How I Parent: A Dad of 3 Older Kids and 2 Young Twins Who Embraces the Struggles and Joy of Blended Families

Name: Nigel Higgins
Location: Cardiff, Wales, United Kingdom
Occupation: Founder of DIY Daddy and Painter/Decorator
Family situation: Married with five children: Jodie (23), Emily (21), Adam (20), Ruby and Maisie (7-year-old twins). My wife, who is also named Emily, and I are both part-time stay-at-home parents and share parenting responsibilities equally. We don’t have any other help.
Parenting “philosophy” in a sentence: Love your children unconditionally, and let them express themselves so they can be whatever they want to be in life, with your full support.

What was your journey to having the family life you have today?
I always knew I wanted to be a dad from a very young age. I’ve been married twice and have five children now: three with my first wife and twins with my second. In my first marriage, it took about six years before we had our first child, which felt like forever; then within five years, there were three of them. Unfortunately, my marriage broke up when my eldest was about 7. I remarried, and my wife Emily wanted children of her own as well. It took about 10 years before the twins were born through IVF. 

There wasn’t a real difference between raising my three older children and raising my twins except that I had the twins much later in life so I have more time for them. The first time around, you’re always kind of trying to fit everything in around your life, so you can easily run out of time. I definitely have more patience and time for the twins, no question about that.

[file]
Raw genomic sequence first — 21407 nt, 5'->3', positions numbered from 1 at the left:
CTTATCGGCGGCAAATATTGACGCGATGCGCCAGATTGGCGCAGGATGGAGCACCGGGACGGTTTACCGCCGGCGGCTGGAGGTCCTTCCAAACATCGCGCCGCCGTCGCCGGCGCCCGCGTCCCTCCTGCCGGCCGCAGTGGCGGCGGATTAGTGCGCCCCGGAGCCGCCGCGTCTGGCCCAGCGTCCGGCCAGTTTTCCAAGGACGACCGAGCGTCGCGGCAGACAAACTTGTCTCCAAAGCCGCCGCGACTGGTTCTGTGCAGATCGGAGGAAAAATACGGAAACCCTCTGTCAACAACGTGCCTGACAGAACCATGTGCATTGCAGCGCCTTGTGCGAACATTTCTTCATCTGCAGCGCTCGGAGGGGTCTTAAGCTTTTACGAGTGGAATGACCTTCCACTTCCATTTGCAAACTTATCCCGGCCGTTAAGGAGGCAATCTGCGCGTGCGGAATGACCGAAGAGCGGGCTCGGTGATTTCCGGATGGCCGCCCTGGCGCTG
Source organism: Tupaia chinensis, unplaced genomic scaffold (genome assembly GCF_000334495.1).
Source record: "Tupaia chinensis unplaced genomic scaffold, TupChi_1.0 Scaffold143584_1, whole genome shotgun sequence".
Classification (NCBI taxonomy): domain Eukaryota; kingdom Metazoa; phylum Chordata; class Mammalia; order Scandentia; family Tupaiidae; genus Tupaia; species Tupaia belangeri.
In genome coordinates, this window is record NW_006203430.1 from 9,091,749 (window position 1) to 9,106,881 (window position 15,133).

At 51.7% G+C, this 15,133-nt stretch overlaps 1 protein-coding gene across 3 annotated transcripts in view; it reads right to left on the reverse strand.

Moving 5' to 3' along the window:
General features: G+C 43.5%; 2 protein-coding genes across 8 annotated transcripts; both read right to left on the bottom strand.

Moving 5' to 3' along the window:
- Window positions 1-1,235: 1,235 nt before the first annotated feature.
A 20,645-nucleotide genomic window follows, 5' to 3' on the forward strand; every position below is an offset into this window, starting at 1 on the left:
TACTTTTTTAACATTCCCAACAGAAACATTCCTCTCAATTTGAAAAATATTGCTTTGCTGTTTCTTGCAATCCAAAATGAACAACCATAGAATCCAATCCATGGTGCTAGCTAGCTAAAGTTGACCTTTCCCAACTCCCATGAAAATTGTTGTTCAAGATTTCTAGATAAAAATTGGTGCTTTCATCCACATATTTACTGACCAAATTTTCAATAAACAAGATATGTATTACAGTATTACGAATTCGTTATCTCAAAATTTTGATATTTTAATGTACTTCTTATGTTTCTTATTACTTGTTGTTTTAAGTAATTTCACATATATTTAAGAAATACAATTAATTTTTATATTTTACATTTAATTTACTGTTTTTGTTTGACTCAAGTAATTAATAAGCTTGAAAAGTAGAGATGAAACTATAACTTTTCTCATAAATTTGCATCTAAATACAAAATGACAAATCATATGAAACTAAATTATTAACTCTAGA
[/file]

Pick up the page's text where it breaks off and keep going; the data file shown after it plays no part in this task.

About five years ago, I was working as a decorator and I had fallen off of a ladder and broken my wrist. I ended up not working for about six weeks so I could fully recover and I thought, I’ll write a blog. At first, I was writing whatever popped into my head about parenting, which eventually developed into what DIY Daddy is today: a parenting blog that covers tips for parents, gender issues, brilliant dads and honest takes on fatherhood. I write about all of my kids, but probably write more about the twins than anyone else because they’re around more. 

Somewhere along the line, people started reading it and I realized that writing not only helped me pass the time, but it also became very therapeutic for me; I also try to be honest about my struggles in the hopes of helping others. I also write for my kids; I’ve tried to document parts of my life for them so when I’m no longer here one day, this blog will be here forever and they can look back on it and remember this old bloke.

How did your upbringing influence your parenting style?
My father was gone by the time I was about 8, so I never had a male role model in my life. I had a very chaotic childhood with lots of issues with parents who weren’t there for me until I was probably 10 or 11. I thought that if I became a parent one day, I would never do it the way my own parents did it. I promised myself that I was always going to be there for my children, no matter what, and I have been, I hope. I hope that’s what I’ve done.

What’s your favorite thing about parenting?
I know plenty of people have said being a parent is the best job in the world, but for me, it’s so true. I still remember the first moment I held Jodie in my arms a minute after she was born, crying and thinking yes, this is it — this is what I was born to do.